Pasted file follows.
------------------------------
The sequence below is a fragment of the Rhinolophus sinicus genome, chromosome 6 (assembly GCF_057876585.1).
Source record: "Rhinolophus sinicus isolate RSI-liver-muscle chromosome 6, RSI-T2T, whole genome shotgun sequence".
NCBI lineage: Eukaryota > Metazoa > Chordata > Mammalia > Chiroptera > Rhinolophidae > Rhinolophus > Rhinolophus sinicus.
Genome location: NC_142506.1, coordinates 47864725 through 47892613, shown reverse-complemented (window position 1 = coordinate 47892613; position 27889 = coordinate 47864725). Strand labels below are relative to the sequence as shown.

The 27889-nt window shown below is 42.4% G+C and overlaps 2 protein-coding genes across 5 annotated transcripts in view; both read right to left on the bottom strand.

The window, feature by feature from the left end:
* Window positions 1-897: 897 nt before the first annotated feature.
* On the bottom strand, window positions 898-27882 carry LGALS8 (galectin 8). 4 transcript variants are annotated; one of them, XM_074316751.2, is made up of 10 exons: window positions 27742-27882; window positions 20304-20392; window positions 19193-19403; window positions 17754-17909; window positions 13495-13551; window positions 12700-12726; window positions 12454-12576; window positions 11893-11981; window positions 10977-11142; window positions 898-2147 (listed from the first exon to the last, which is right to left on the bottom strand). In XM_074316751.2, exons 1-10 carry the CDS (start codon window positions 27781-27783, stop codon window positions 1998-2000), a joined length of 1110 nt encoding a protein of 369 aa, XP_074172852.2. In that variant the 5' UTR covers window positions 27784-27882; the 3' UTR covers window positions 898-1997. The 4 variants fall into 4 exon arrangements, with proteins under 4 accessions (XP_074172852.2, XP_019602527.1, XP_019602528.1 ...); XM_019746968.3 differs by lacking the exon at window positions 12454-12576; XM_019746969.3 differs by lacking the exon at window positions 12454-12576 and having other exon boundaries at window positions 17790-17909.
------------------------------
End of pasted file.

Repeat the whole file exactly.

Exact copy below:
The sequence below is a fragment of the Rhinolophus sinicus genome, chromosome 6 (assembly GCF_057876585.1).
Source record: "Rhinolophus sinicus isolate RSI-liver-muscle chromosome 6, RSI-T2T, whole genome shotgun sequence".
NCBI lineage: Eukaryota > Metazoa > Chordata > Mammalia > Chiroptera > Rhinolophidae > Rhinolophus > Rhinolophus sinicus.
Genome location: NC_142506.1, coordinates 47864725 through 47892613, shown reverse-complemented (window position 1 = coordinate 47892613; position 27889 = coordinate 47864725). Strand labels below are relative to the sequence as shown.

The 27889-nt window shown below is 42.4% G+C and overlaps 2 protein-coding genes across 5 annotated transcripts in view; both read right to left on the bottom strand.

The window, feature by feature from the left end:
* Window positions 1-897: 897 nt before the first annotated feature.
* On the bottom strand, window positions 898-27882 carry LGALS8 (galectin 8). 4 transcript variants are annotated; one of them, XM_074316751.2, is made up of 10 exons: window positions 27742-27882; window positions 20304-20392; window positions 19193-19403; window positions 17754-17909; window positions 13495-13551; window positions 12700-12726; window positions 12454-12576; window positions 11893-11981; window positions 10977-11142; window positions 898-2147 (listed from the first exon to the last, which is right to left on the bottom strand). In XM_074316751.2, exons 1-10 carry the CDS (start codon window positions 27781-27783, stop codon window positions 1998-2000), a joined length of 1110 nt encoding a protein of 369 aa, XP_074172852.2. In that variant the 5' UTR covers window positions 27784-27882; the 3' UTR covers window positions 898-1997. The 4 variants fall into 4 exon arrangements, with proteins under 4 accessions (XP_074172852.2, XP_019602527.1, XP_019602528.1 ...); XM_019746968.3 differs by lacking the exon at window positions 12454-12576; XM_019746969.3 differs by lacking the exon at window positions 12454-12576 and having other exon boundaries at window positions 17790-17909.